FRIDAY, May 29, 2020 (HealthDay News) -- MRI imaging has uncovered key differences in blood flow to the placenta in pregnant women who are healthy and those with preeclampsia.
That could help explain why babies born to mothers with preeclampsia -- dangerously high blood pressure during pregnancy -- are often smaller and premature, according to researchers at the University of Nottingham in the United Kingdom.
The MRI scans also revealed an unexpected finding: The life sustaining organ contracts to help preserve blood flow, scientists say.
The placenta is key to the movement of nutrition and oxygen from mother to fetus. An improperly functioning placenta can lead to preeclampsia.
In this new study, the Nottingham researchers used MRI to observe placental blood flow in 34 women with healthy pregnancies and 13 women with preeclampsia.
"We found that in healthy pregnancies the blood flows very slowly. This seems odd at first but our other measurements suggest that this is a way in which the placenta can function efficiently," said study leader Neele Dellschaft, a research fellow in Nottingham's School of Physics and Astronomy.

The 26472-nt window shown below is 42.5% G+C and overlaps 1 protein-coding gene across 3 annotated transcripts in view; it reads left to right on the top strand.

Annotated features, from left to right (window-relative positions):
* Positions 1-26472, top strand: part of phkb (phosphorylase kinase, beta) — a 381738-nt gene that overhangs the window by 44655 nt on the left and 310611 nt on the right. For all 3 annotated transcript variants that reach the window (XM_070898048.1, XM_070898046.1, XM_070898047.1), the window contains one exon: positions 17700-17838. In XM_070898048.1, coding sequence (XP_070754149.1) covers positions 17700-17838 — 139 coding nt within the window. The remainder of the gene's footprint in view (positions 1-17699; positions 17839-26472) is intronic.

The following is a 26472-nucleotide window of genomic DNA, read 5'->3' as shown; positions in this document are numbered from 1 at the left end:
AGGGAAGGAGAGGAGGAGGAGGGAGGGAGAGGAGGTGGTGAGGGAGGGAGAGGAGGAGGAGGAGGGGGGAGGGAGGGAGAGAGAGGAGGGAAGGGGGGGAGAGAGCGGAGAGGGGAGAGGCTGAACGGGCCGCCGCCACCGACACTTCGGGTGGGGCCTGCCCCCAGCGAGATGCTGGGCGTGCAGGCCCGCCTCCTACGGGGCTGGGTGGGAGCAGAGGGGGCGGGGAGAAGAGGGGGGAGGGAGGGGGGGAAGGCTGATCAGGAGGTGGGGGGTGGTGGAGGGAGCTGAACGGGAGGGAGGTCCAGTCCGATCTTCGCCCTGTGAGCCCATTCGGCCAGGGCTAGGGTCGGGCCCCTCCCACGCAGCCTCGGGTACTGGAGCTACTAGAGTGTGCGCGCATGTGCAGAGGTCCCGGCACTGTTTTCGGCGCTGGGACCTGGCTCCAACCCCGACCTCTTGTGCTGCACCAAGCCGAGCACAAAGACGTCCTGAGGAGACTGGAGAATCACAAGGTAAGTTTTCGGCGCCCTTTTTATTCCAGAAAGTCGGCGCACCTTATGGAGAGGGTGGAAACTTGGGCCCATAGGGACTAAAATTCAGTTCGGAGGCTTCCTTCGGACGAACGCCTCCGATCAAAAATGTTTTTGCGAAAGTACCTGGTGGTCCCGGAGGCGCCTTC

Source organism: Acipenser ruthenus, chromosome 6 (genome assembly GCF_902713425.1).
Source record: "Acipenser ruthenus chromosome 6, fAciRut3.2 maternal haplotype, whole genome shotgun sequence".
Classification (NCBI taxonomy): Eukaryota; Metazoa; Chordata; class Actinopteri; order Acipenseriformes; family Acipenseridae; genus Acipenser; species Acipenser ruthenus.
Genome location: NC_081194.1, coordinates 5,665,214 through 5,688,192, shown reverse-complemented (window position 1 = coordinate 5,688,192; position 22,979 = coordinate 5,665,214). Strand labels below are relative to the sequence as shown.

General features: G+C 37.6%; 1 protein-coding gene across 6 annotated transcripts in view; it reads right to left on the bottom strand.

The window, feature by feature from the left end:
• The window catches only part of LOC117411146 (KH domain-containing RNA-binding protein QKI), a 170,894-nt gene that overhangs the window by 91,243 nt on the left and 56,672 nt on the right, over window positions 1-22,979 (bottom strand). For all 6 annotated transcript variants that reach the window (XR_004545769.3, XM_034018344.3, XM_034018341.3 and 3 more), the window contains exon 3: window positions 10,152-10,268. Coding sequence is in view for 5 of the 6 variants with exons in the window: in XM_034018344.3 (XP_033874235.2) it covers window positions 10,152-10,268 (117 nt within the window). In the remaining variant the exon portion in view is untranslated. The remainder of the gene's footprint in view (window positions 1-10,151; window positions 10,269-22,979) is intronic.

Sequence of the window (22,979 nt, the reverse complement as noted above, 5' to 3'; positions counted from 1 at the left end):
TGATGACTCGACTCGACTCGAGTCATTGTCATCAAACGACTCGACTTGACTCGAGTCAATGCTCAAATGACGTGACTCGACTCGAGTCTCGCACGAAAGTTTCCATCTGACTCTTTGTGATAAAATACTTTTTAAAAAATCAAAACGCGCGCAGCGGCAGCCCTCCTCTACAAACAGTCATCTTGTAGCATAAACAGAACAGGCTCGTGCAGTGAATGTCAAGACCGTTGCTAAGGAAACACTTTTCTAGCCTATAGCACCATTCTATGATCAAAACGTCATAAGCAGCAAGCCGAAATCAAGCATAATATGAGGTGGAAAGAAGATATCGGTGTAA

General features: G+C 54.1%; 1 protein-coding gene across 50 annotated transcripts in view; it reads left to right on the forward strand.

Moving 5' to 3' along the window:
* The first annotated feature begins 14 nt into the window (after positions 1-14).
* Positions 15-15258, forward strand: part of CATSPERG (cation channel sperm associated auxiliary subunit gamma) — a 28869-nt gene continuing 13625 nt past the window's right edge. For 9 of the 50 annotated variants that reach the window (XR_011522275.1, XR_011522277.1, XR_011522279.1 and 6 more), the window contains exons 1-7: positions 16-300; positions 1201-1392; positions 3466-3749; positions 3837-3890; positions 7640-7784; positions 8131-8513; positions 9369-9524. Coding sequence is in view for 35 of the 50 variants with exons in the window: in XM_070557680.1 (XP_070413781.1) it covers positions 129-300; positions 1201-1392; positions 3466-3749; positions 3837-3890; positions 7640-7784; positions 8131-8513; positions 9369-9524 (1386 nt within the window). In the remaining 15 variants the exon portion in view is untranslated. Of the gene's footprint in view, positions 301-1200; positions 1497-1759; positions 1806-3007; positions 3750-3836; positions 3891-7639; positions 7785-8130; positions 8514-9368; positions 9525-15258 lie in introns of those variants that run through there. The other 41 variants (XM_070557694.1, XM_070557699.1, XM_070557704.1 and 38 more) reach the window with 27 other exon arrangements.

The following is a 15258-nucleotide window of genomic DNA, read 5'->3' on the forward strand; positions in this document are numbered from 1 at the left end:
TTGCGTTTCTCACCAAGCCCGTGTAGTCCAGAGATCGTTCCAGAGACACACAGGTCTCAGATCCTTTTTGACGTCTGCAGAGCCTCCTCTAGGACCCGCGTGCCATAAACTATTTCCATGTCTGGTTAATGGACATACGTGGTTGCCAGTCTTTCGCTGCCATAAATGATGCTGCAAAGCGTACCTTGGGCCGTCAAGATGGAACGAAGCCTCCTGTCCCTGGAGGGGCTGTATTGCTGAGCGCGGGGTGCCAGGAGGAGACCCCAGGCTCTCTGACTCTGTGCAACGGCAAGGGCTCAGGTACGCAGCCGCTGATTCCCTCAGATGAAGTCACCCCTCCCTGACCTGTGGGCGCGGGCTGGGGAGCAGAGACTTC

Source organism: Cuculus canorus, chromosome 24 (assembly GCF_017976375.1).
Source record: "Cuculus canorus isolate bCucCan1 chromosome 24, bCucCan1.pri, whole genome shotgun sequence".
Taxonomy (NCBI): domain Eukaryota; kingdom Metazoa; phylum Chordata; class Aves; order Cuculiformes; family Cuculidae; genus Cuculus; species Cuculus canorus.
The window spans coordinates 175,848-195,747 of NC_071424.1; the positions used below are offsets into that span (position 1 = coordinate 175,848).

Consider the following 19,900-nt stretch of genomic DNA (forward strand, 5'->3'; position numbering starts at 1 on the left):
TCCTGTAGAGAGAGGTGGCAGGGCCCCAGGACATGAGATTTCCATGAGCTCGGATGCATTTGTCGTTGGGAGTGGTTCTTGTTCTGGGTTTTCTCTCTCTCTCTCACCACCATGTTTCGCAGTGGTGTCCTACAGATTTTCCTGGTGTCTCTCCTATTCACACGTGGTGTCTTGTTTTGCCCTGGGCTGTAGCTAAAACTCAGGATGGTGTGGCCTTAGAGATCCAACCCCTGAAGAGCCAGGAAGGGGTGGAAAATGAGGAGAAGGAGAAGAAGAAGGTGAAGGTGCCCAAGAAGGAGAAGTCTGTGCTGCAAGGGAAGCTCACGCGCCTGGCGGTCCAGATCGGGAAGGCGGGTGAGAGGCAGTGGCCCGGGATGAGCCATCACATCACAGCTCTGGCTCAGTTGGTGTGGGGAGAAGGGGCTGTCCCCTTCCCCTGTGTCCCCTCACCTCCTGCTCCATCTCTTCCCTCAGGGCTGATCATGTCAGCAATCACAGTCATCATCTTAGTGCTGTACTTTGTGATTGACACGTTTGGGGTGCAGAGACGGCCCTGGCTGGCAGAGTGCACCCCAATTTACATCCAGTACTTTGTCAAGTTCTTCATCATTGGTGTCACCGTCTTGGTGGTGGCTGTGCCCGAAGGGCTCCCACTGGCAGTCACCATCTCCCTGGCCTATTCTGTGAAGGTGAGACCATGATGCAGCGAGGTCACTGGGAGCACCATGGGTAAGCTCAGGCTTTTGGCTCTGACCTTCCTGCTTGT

Normal patterns of blood flow and oxygenation were more variable in preeclampsia, she added.
The researchers also identified a "completely new phenomenon," which they have dubbed the "uteroplacental pump."
It's a contraction of the placenta and part of the uterine wall to which it is attached -- different from the well-known Braxton-Hicks contractions that often precede labor. Dellschaft said these newly discovered contractions might function to prevent blood stagnation in parts of the placenta.
Study co-author Penny Gowland noted that there are no clinical tools right now to assess placental function directly.
"All we can do is assess the size and growth of the baby and blood flow in the umbilical cord using ultrasound," Gowland said in a university news release.
"This research demonstrates that MRI is hugely effective in providing detailed information of exactly what is happening between the baby and the mother and what is changed in a preeclampsia pregnancy," Gowland said. "It's also hugely exciting to have discovered a brand new physical phenomenon that takes place during pregnancy. We hope in the future this knowledge can be built upon by clinicians to better diagnose and manage conditions like preeclampsia."
Gowland is a professor at Nottingham's Sir Peter Mansfield Imaging Center.
The study was published online May 28 in the journal PLOS Biology.
The March of Dimes has more on preeclampsia.